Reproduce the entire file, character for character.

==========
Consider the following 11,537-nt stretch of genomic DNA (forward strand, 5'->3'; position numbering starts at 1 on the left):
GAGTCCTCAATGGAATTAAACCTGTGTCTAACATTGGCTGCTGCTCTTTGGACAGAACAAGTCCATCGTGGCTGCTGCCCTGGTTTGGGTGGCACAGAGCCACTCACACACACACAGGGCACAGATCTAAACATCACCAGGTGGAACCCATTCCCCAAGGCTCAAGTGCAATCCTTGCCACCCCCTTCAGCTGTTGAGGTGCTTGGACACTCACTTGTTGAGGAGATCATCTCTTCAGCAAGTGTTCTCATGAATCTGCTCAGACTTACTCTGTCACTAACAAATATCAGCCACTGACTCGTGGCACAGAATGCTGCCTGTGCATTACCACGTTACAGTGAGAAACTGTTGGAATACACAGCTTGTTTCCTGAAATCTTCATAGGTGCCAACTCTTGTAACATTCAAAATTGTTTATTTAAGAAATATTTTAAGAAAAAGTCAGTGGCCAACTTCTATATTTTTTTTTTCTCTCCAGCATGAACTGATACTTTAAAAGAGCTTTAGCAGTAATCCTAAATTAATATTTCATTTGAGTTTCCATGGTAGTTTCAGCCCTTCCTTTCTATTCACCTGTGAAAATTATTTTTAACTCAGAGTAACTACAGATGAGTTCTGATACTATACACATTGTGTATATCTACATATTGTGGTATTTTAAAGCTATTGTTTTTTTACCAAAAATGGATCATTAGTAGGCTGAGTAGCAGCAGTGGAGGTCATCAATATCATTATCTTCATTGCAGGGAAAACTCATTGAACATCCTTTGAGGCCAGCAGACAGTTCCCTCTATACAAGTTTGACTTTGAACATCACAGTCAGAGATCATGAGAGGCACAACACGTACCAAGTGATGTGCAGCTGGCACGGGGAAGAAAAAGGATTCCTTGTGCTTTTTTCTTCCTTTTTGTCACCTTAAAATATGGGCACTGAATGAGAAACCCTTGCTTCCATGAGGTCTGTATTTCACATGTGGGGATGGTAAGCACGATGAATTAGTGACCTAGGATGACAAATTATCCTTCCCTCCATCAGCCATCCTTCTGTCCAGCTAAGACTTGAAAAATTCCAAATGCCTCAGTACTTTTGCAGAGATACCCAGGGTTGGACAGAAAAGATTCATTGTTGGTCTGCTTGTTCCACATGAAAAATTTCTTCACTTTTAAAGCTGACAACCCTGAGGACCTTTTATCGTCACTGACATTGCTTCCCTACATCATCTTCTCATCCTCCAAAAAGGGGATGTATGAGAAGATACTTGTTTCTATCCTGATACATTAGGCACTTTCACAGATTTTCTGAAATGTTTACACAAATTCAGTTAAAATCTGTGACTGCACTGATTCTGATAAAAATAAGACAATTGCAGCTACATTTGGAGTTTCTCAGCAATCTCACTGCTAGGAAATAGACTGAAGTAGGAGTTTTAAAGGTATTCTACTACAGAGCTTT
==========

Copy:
Consider the following 11,537-nt stretch of genomic DNA (forward strand, 5'->3'; position numbering starts at 1 on the left):
GAGTCCTCAATGGAATTAAACCTGTGTCTAACATTGGCTGCTGCTCTTTGGACAGAACAAGTCCATCGTGGCTGCTGCCCTGGTTTGGGTGGCACAGAGCCACTCACACACACACAGGGCACAGATCTAAACATCACCAGGTGGAACCCATTCCCCAAGGCTCAAGTGCAATCCTTGCCACCCCCTTCAGCTGTTGAGGTGCTTGGACACTCACTTGTTGAGGAGATCATCTCTTCAGCAAGTGTTCTCATGAATCTGCTCAGACTTACTCTGTCACTAACAAATATCAGCCACTGACTCGTGGCACAGAATGCTGCCTGTGCATTACCACGTTACAGTGAGAAACTGTTGGAATACACAGCTTGTTTCCTGAAATCTTCATAGGTGCCAACTCTTGTAACATTCAAAATTGTTTATTTAAGAAATATTTTAAGAAAAAGTCAGTGGCCAACTTCTATATTTTTTTTTTCTCTCCAGCATGAACTGATACTTTAAAAGAGCTTTAGCAGTAATCCTAAATTAATATTTCATTTGAGTTTCCATGGTAGTTTCAGCCCTTCCTTTCTATTCACCTGTGAAAATTATTTTTAACTCAGAGTAACTACAGATGAGTTCTGATACTATACACATTGTGTATATCTACATATTGTGGTATTTTAAAGCTATTGTTTTTTTACCAAAAATGGATCATTAGTAGGCTGAGTAGCAGCAGTGGAGGTCATCAATATCATTATCTTCATTGCAGGGAAAACTCATTGAACATCCTTTGAGGCCAGCAGACAGTTCCCTCTATACAAGTTTGACTTTGAACATCACAGTCAGAGATCATGAGAGGCACAACACGTACCAAGTGATGTGCAGCTGGCACGGGGAAGAAAAAGGATTCCTTGTGCTTTTTTCTTCCTTTTTGTCACCTTAAAATATGGGCACTGAATGAGAAACCCTTGCTTCCATGAGGTCTGTATTTCACATGTGGGGATGGTAAGCACGATGAATTAGTGACCTAGGATGACAAATTATCCTTCCCTCCATCAGCCATCCTTCTGTCCAGCTAAGACTTGAAAAATTCCAAATGCCTCAGTACTTTTGCAGAGATACCCAGGGTTGGACAGAAAAGATTCATTGTTGGTCTGCTTGTTCCACATGAAAAATTTCTTCACTTTTAAAGCTGACAACCCTGAGGACCTTTTATCGTCACTGACATTGCTTCCCTACATCATCTTCTCATCCTCCAAAAAGGGGATGTATGAGAAGATACTTGTTTCTATCCTGATACATTAGGCACTTTCACAGATTTTCTGAAATGTTTACACAAATTCAGTTAAAATCTGTGACTGCACTGATTCTGATAAAAATAAGACAATTGCAGCTACATTTGGAGTTTCTCAGCAATCTCACTGCTAGGAAATAGACTGAAGTAGGAGTTTTAAAGGTATTCTACTACAGAGCTTT